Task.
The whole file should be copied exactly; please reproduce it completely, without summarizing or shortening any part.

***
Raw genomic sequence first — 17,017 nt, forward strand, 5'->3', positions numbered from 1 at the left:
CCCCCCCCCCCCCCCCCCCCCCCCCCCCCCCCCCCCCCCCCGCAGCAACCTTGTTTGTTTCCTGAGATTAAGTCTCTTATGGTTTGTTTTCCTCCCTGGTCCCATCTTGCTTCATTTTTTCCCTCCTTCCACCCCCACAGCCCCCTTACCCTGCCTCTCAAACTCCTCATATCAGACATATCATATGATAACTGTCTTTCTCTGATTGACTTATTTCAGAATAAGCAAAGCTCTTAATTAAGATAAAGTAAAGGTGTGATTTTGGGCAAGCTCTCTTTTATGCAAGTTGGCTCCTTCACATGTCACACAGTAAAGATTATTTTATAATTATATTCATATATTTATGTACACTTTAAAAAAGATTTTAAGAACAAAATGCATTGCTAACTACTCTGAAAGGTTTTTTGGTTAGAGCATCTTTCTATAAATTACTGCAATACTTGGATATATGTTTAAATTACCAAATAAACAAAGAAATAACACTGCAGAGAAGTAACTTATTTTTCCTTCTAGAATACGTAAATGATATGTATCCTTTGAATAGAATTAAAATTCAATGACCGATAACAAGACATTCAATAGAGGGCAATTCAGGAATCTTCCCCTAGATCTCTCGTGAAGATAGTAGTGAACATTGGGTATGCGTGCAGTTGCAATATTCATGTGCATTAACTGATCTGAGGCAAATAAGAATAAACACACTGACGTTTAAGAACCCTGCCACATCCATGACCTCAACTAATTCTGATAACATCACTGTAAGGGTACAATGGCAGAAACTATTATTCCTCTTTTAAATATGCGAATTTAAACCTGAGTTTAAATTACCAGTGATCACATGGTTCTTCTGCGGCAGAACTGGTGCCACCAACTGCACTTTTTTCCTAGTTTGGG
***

Raw genomic sequence first — 17,017 nt, forward strand, 5'->3', positions numbered from 1 at the left:
CCCCCCCCCCCCCCCCCCCCCCCCCCCCCCCCCCCCCCCCCGCAGCAACCTTGTTTGTTTCCTGAGATTAAGTCTCTTATGGTTTGTTTTCCTCCCTGGTCCCATCTTGCTTCATTTTTTCCCTCCTTCCACCCCCACAGCCCCCTTACCCTGCCTCTCAAACTCCTCATATCAGACATATCATATGATAACTGTCTTTCTCTGATTGACTTATTTCAGAATAAGCAAAGCTCTTAATTAAGATAAAGTAAAGGTGTGATTTTGGGCAAGCTCTCTTTTATGCAAGTTGGCTCCTTCACATGTCACACAGTAAAGATTATTTTATAATTATATTCATATATTTATGTACACTTTAAAAAAGATTTTAAGAACAAAATGCATTGCTAACTACTCTGAAAGGTTTTTTGGTTAGAGCATCTTTCTATAAATTACTGCAATACTTGGATATATGTTTAAATTACCAAATAAACAAAGAAATAACACTGCAGAGAAGTAACTTATTTTTCCTTCTAGAATACGTAAATGATATGTATCCTTTGAATAGAATTAAAATTCAATGACCGATAACAAGACATTCAATAGAGGGCAATTCAGGAATCTTCCCCTAGATCTCTCGTGAAGATAGTAGTGAACATTGGGTATGCGTGCAGTTGCAATATTCATGTGCATTAACTGATCTGAGGCAAATAAGAATAAACACACTGACGTTTAAGAACCCTGCCACATCCATGACCTCAACTAATTCTGATAACATCACTGTAAGGGTACAATGGCAGAAACTATTATTCCTCTTTTAAATATGCGAATTTAAACCTGAGTTTAAATTACCAGTGATCACATGGTTCTTCTGCGGCAGAACTGGTGCCACCAACTGCACTTTTTTCCTAGTTTGGG